178: 5 Ways to Make Your Direct Mail Effective in a Digital World
I’ve written about Facebook so much in the past year that an auctioneer recently questioned whether I was still in the direct mail business. The short answer: yes. The longer answer: no two external media go together better than Facebook and direct mail.
It won’t surprise most of my readers that an auction company hired me to design more than 120 different postcards last year or that the people on their mailing list purchased millions of dollars’ worth of assets from them in 2016. What might surprise you is that this client mailed each postcard to less than 1% of their mailing list database—or that this same customer spent at least three times as much on Facebook per auction than they did on that very successful direct mail.
If your direct mail isn’t that efficient or effective, consider making some of the following adjustments.
Use first class postage to a few instead of standard mail to many.
Outside of Every Door Direct Mail, there’s rarely a reason an auctioneer should use standard mail. The USPS is allowed to take weeks to deliver it. It’s particularly sketchy when it crosses state lines. If you can’t afford first class postage, trim your mailing list. The time savings of switching to first class postage will give you extra days (or even weeks) for taking photos, writing copy, and processing proofs with your designer and seller.
Don’t mail to satiated buyers.
What is the buying cycle of the asset you’re advertising? If someone just bought a primary residence from you, there’s no reason to send them residential auction postcards for several years. Unless you’re marketing to investors or dealers, a list of recent buyers in a particular segment won’t be as efficient as finding new people who need that same thing. Your best bet is to market to past bidders who didn’t buy. That data can be curated in a few minutes per auction with just an extra column in your spreadsheet.
Send teaser postcards instead of brochures.
You have to trust your website. It’s your marketplace, even if your auctions are still offline. If someone isn’t motivated to get more information on your website from your postcard, (1) they aren’t motivated to purchase and/or (2) you need better content on your postcards. Since we can only use one subject line in our emails and about three sentences in our Facebook ads, it should be fairly easy to know how to be succinct with direct mail.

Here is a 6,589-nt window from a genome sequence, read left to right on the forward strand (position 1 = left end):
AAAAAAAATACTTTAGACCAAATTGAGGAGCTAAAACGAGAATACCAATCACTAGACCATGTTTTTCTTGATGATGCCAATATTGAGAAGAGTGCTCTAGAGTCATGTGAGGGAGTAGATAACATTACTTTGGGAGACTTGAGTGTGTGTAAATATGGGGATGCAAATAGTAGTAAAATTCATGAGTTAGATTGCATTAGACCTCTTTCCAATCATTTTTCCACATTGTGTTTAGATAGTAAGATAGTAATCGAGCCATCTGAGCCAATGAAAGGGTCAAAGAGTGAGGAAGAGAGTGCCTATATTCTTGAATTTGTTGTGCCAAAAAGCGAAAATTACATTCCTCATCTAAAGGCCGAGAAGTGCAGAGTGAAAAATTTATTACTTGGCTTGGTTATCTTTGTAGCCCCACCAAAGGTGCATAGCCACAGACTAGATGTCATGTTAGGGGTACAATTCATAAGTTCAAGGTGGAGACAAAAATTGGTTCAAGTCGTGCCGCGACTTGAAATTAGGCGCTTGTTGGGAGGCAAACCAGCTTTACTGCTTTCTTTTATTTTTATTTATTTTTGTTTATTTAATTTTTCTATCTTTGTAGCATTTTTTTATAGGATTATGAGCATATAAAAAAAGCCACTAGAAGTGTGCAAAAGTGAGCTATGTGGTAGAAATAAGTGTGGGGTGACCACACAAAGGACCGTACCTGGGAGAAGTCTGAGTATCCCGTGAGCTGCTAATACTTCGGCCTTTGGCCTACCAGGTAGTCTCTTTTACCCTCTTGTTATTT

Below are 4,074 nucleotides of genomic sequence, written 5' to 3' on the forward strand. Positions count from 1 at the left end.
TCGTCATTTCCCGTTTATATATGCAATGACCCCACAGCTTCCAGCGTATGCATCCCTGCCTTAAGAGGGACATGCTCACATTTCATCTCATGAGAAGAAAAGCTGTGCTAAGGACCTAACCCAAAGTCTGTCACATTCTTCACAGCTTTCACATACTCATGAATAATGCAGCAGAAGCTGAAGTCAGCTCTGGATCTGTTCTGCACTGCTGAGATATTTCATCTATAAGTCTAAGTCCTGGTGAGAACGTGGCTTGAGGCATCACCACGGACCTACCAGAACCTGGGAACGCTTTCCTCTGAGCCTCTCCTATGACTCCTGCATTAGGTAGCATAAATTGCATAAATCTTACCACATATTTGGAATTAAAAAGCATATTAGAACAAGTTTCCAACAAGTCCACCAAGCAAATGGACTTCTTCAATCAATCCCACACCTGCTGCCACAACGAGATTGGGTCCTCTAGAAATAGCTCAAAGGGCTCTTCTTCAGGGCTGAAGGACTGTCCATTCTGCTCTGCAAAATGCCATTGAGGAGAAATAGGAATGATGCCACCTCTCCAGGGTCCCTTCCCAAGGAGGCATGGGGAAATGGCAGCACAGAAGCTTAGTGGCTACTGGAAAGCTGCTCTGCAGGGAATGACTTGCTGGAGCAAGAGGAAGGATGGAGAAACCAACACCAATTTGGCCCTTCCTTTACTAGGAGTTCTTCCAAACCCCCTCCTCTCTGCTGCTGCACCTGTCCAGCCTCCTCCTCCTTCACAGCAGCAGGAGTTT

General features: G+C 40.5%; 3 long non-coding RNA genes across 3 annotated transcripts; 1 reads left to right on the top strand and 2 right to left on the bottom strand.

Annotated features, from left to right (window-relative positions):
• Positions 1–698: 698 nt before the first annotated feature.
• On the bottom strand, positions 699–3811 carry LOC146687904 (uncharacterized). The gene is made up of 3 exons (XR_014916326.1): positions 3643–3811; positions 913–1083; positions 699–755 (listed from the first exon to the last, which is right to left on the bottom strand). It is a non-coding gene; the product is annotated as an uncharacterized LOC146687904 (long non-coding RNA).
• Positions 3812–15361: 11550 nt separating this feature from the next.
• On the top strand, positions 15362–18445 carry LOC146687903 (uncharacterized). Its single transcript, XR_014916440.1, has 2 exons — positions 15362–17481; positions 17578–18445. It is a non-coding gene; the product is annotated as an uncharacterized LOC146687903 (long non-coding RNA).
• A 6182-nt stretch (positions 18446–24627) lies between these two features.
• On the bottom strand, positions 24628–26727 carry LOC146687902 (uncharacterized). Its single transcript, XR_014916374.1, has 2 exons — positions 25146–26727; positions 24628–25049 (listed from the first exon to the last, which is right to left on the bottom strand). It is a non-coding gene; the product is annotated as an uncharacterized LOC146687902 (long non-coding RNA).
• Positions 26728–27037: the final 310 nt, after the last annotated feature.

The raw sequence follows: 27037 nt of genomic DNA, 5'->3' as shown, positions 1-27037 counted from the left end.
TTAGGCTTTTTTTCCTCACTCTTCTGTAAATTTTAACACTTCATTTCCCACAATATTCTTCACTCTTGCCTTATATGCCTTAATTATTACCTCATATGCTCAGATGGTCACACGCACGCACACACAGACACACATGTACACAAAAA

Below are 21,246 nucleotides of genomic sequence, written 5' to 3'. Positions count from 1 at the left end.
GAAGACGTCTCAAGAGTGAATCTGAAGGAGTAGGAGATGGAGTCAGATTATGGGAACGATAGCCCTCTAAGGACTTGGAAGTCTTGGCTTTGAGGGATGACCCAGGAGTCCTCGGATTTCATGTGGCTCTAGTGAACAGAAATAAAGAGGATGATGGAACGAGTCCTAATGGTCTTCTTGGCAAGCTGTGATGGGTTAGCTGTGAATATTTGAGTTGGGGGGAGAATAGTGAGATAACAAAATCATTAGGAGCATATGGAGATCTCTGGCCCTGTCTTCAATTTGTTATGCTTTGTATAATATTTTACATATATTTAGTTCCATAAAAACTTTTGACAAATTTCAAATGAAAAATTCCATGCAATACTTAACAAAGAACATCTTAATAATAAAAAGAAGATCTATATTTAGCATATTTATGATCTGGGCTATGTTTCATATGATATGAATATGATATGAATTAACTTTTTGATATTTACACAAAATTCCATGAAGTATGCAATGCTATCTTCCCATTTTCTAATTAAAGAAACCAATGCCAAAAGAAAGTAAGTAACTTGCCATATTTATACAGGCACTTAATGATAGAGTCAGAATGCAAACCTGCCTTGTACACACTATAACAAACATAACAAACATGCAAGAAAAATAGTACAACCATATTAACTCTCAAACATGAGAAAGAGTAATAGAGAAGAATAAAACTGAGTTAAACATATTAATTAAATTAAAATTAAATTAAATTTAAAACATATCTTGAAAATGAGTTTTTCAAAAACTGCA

Or mail prestige pieces to maintain premium brand identity.
While Facebook is certainly efficient at keeping your brand in front of prospective sellers, it’s limited in how far your content can be differentiated from that of other brands. Direct mail, on the other hand, can be different shapes, sizes, textures, and colors (including metallic and neon). If you want to create a visual expectation for your brand that is superior to your competitor’s media, direct mail can effectively prove that.
This isn’t just for luxury brands and expensive assets. You can set the bar for any asset category or price point simply by design differences, but you have to consistently mail pieces that look similar in order to build that visual brand equity.
Leverage segmented lists and variable data printing.
Most auction software allows you to sort your bidder lists by purchase history. It only takes a few minutes per auction to add asset category data for each of those bidders or buyers. You shouldn’t have just one real estate list or one construction equipment list, because there are a number of subcategories within each segment. Once you have your lists segmented, you can use variable data to tailor each piece to the recipient’s interest.
While I recommend Facebook solutions for a lot of advertising challenges, I’m still bullish on direct mail. Well, to clarify: I’m bullish on attractive direct mail that gets to a targeted recipient quickly with a succinct message. Thankfully, for me, so are my clients.
Stock image purchased from iStockPhoto.com